OBM Articles by Dr. Malott
Get more of a taste for Organizational Behavior Management by reading some articles written by Dr. Malott.
What OBM Needs Is More Jewish Mothers
It is cool to think out of the box, but never out of THE box, never out of the Skinner box.
E. Scott Geller’s main problem is that he’s a mentalist in behavior-analyst clothing. And his main virtue is that he’s a mentalist in behavior-analyst clothing. I disagree with everything Geller (2002) and Steve Roberts (2002) wrote. But I agree with their main point. Their main point is not that we would better sell behavior analysis to mentalists, if we too became mentalists; that was just an excuse for Scott and Steve to hop on their soap box and preach mentalism in the guise of Scott’s active-caring model. Their main point is that we would be better OBMers, if we became mentalists.
What I agree with in their main point is not that we should become mentalists but that we should follow Skinner’s lead by abandoning methodological behaviorism and by adopting radical behaviorism. In other words, we should concern ourselves with private (covert) events in our natural science of behavior analysis. (By the way, I would like to thank Scott and Steve for sharing their soap box and allowing me to preach radical behaviorism, especially as they knew in advance that I would bite the hand that helped me onto their box.)Read the full article
Conceptual Behavior Analysis (2017)
I saw the best minds of my generation destroyed by lust for the straight semi-log transform, drilling ever deeper into the void of free-operant chaos, who floating across everyday life, attempted to perfectly fit the new king– autistic child, striking worker, deciding executive, forcing the cool babe of conceptual analysis down the drain with the hypothetic-deductive bath water of mentalism, eager to justify, confusing analog with homologue, functional equivalent with fundamental equivalent, justifying the Skinner box in terms of applications, the applications in terms of the Skinner box.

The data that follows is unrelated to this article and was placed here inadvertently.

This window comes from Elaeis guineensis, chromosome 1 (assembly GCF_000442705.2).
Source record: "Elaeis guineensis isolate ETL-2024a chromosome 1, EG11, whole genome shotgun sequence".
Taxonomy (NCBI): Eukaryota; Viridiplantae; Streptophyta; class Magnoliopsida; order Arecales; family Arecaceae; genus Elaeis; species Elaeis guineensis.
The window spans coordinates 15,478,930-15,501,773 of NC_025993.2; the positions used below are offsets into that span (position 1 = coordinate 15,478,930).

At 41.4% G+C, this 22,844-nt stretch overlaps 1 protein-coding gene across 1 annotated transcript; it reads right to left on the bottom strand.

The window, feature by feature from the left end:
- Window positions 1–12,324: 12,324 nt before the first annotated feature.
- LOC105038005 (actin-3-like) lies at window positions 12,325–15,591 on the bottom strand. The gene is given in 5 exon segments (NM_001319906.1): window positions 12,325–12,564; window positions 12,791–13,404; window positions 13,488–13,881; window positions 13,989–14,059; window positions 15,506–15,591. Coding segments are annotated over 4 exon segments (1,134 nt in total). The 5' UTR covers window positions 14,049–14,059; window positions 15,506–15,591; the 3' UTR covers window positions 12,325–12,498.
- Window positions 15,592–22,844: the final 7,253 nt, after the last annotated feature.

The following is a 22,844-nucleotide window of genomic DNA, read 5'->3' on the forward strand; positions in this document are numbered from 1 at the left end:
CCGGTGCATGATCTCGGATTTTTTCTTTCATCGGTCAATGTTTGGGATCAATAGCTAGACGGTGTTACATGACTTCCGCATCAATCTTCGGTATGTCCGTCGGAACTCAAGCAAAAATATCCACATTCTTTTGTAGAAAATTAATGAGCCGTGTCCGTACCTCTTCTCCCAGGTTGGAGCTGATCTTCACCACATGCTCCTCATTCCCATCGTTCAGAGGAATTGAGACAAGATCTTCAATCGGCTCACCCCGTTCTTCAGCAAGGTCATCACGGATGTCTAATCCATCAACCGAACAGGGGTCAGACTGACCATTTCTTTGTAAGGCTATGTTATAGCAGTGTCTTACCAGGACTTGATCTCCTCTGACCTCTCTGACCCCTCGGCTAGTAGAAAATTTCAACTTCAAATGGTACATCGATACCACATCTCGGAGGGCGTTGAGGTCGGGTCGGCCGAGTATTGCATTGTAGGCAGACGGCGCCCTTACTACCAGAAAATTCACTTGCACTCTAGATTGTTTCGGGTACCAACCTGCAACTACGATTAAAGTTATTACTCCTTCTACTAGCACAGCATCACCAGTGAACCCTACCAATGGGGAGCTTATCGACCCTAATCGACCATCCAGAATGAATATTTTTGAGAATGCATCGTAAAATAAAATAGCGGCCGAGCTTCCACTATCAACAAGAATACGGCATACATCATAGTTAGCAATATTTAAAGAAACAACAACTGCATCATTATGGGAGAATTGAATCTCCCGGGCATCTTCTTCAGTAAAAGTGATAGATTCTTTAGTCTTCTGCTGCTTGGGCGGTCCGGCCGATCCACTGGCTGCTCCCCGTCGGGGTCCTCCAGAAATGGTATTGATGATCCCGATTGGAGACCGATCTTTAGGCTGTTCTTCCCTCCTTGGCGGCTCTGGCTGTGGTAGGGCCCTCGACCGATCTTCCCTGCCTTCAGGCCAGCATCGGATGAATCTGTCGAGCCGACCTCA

This commentary addresses three issues concerning the excellent argument of Normand, Bucklin, and Austin (1998): the lack of conceptual analyses, the importance of conceptual analyses, and the difficulty of conceptual analyses.
Achieving the Positive Life Through Negative Reinforcement (2010)
Based on the three-contingency model of performance management, I make the following argument: (1) Often, we fail to behave as we should because the natural contingencies supporting appropriate behavior are ineffective; the natural contingencies involve outcomes for each individual response that are either too small, though of cumulative significance, or outcomes that are too improbable. The delay of the outcome is essentially irrelevant. The psychodynamic model of the cognitive motivational theorists provides a poor explanation for why we fail to behave as we should. (2) The performance-management contingencies in organizational behavior management (OBM) must usually involve deadline-induced aversive control, even when they are based on powerful reinforcers. Furthermore, such performance management succeeds only to the extent that the person behavioral history, “jewish mother,” has inculcated an appropriate value system. Wiegand and Geller’s critique of the necessity of the use of aversive control fails to take into account the necessity of deadlines and the difference between instrumental and hedonic reinforcers; furthermore, it greatly over values the power of intrinsic reinforcement contingencies in OBM.Read the full article
Gerencia de Sistemas Conductuales y Diagnóstico de Cambio Organizacional en Partidos Políticos
(Behavioral Systems Management and Diagnosis of Organizational Change in Political Parties) (2008)